Sleeper walleye lakes for the Minnesota fishing opener
With over a million licensed anglers in the state, it seems like all of them are fishing your favorite walleye lake on the fishing opener. Lakes like Leech, Winnibigoshish, Upper Red, Mille Lacs, Vermilion, and Gull are loaded with anglers wetting a line.
The funny thing about these lakes and the crowd is that everybody seems to be dispersed around the lake until somebody catches a walleye. It’s at that moment all the other boats converge on that location. Most likely scaring every last walleye off the spot.
It’s enough to keep some anglers off the water, which isn’t all bad, but if you have the urge to wet a line this opener without battling an angry mob there are a few quality lakes to consider. I’ll include several of my top choices this week in my blog and finish up the list next week.
One more thing, this list is just the top of the iceberg. Visit the DNR website’s Lake Finder feature details on walleye stocking and population information. The lakes on my list are solid locations to start with, but strike out on your own to find that next sleeper walleye lake.
Lake Sarah and Lake Shetek
One way to beat the crowds is to go in the opposite direction. While everybody heads north, head all the way to the southwestern corner of the state. Lake Sarah and Lake Shetek, in Murray County, dominate the walleye scene.
The parking lot will probably feature more South Dakota and Iowa license plates than Minnesota ones, but the lakes are loaded with walleye.
The walleye population on Shetek comes thanks to a massive stocking effort. Sarah has good genetics and is a solid natural reproduction lake. If you don’t have a boat, that’s okay, because both lakes have good shore fishing opportunities along with plenty of places to hold a boat.
Crankbaits and slip bobbers are the best options on the opener in the traditional walleye haunts.
Lac qui Parle Lake
Once again, to avoid the crowds drive in the opposite direction. Central and northern Minnesota are busy, but all’s quiet on the western front. Lac qui Parle has 10 landings, an ample supply of walleye and 5,600 acres of water to cover.
This massive body of water seems intimidating but essentially the north side is shallow and devoid of structure while the south end is deeper with rock piles and shoreline structures. Find walleyes throughout the system during the fishing opener. The best times to fish are often during the day.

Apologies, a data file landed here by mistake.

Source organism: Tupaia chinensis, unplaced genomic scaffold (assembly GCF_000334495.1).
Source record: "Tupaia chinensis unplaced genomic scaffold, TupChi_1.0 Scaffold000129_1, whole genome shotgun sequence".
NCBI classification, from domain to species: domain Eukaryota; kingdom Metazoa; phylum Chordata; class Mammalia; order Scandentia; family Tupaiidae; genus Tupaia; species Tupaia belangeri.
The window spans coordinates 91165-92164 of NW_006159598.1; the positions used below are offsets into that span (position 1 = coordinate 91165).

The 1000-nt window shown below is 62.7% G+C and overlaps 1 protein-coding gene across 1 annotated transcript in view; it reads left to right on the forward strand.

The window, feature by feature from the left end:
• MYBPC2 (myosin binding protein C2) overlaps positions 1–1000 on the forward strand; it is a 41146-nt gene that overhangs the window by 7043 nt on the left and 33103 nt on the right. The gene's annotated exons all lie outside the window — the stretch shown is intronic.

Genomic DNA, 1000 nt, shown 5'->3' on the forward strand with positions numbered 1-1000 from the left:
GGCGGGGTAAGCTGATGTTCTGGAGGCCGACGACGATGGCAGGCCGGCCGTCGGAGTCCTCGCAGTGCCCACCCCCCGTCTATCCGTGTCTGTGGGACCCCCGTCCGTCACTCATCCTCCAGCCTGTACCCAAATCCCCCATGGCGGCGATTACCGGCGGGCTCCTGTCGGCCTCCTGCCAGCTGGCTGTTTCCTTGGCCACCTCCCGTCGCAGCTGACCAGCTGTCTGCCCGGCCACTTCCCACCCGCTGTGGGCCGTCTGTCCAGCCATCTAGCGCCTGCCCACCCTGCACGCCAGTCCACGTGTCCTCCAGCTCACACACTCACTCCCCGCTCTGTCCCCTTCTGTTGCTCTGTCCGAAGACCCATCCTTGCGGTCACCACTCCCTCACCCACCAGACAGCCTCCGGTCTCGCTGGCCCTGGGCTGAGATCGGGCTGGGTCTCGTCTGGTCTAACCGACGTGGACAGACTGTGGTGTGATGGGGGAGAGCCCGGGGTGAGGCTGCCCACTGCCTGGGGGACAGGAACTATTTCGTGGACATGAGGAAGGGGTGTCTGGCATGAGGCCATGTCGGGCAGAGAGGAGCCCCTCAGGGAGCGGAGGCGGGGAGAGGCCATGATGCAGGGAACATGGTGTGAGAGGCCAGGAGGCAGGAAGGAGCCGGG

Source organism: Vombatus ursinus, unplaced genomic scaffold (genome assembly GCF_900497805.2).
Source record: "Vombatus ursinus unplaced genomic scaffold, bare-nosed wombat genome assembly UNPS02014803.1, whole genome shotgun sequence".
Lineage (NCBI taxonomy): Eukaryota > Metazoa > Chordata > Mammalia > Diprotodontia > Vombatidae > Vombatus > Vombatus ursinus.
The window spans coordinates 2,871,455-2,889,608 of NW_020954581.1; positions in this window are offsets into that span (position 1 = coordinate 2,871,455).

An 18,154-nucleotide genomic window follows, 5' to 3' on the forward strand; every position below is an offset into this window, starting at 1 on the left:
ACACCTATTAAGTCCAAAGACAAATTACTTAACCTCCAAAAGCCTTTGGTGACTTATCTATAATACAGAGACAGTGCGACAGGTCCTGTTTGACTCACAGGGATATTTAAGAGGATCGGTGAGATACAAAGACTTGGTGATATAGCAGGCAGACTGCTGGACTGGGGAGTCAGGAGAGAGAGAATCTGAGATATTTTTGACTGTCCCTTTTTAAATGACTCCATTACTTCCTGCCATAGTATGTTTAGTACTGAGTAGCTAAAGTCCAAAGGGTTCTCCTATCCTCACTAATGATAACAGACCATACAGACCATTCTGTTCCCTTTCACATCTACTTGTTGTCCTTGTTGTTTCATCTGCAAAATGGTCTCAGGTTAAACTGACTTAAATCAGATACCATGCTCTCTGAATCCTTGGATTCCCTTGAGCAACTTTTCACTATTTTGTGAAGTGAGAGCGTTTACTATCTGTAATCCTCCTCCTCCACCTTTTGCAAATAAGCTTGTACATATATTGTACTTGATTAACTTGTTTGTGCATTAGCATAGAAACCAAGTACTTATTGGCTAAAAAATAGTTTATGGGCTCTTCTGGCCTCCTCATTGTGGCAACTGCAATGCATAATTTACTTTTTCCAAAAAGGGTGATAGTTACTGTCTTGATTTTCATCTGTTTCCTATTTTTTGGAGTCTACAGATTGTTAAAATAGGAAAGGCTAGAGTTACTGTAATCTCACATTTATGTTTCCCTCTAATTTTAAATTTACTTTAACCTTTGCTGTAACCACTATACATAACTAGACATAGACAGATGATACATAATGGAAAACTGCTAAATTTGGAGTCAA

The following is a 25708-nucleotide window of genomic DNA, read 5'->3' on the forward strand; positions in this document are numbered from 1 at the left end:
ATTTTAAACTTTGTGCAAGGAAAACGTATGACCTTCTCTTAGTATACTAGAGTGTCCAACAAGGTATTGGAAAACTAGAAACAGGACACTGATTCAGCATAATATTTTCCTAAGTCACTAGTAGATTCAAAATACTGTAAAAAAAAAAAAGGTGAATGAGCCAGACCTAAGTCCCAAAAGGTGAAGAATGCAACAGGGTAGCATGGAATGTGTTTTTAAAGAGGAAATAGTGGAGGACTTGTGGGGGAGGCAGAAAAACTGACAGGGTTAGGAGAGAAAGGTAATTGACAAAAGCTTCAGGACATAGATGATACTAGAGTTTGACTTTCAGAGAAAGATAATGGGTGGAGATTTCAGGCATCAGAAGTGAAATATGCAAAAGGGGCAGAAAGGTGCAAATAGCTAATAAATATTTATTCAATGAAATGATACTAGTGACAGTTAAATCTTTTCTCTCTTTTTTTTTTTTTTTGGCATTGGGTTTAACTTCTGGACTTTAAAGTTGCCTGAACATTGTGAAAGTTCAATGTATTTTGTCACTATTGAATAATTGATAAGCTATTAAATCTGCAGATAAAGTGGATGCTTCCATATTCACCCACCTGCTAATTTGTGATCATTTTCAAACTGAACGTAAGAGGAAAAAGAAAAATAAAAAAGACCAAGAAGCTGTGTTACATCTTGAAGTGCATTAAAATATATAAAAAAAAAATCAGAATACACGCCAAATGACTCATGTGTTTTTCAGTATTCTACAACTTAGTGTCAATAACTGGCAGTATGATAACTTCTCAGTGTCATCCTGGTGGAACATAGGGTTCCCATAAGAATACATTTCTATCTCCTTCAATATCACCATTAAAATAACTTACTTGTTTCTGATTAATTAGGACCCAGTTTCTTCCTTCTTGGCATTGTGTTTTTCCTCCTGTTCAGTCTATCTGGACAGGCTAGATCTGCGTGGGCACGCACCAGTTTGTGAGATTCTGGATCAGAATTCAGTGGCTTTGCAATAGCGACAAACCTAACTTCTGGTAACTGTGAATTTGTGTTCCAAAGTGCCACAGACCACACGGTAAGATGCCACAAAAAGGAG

Artificial lures are the way to go on LqP with shallow running shad raps, slip bobbers, or a jig and minnow on the rocks. The area north of Hantho is a great place for casting into the rock piles.
White Iron Lake
White Iron is an early season walleye hot spot in the Superior National Forest of northern Minnesota with stained water that warms up faster and turns on the walleye. While other lakes in the area are colder, with more lethargic walleye, White Iron has fast and furious walleye action.
Tie on a brightly colored rattle jig tipped with a minnow or half a crawler and work it along the bottom. Livebait rigs and crankbaits also work quite well on the lake.
The inside curves of the many points and humps are productive in spring. There are plenty that show up on the map, but even more that don’t so keep your eyes open. If the wind is blowing into it, get your boat there.
Big Stone and Traverse lakes
The distinctive “bump” on Minnesota’s western border features two easily overlooked destinations for walleye anglers. Both lakes are heavily stocked with walleye and are relatively easy to fish.
Perhaps these lakes are overlooked because they are massive. Covering over 24,000 acres of the state, it seems like a lot of water to fish. Most of the early season fishing is done using jigs and minnows while midseason fishing is done with a slip bobber rig tipped with a leech and trolling crankbaits.
On Big Stone, the islands on the south end tend to be the most productive as are the points and rock piles over the entire lake. Wind is always a big factor and walleye tend to hold on the wind swept shoreline that also features the warmest water.
On Traverse, which bottoms out at just over 10-feet deep, there are numerous unmarked boulders scattered around the lake holding plenty of walleye. The best place to find these boulders is on the north end and around the islands. If water conditions are low be careful and consider stopping by a baitshop for some timely advice.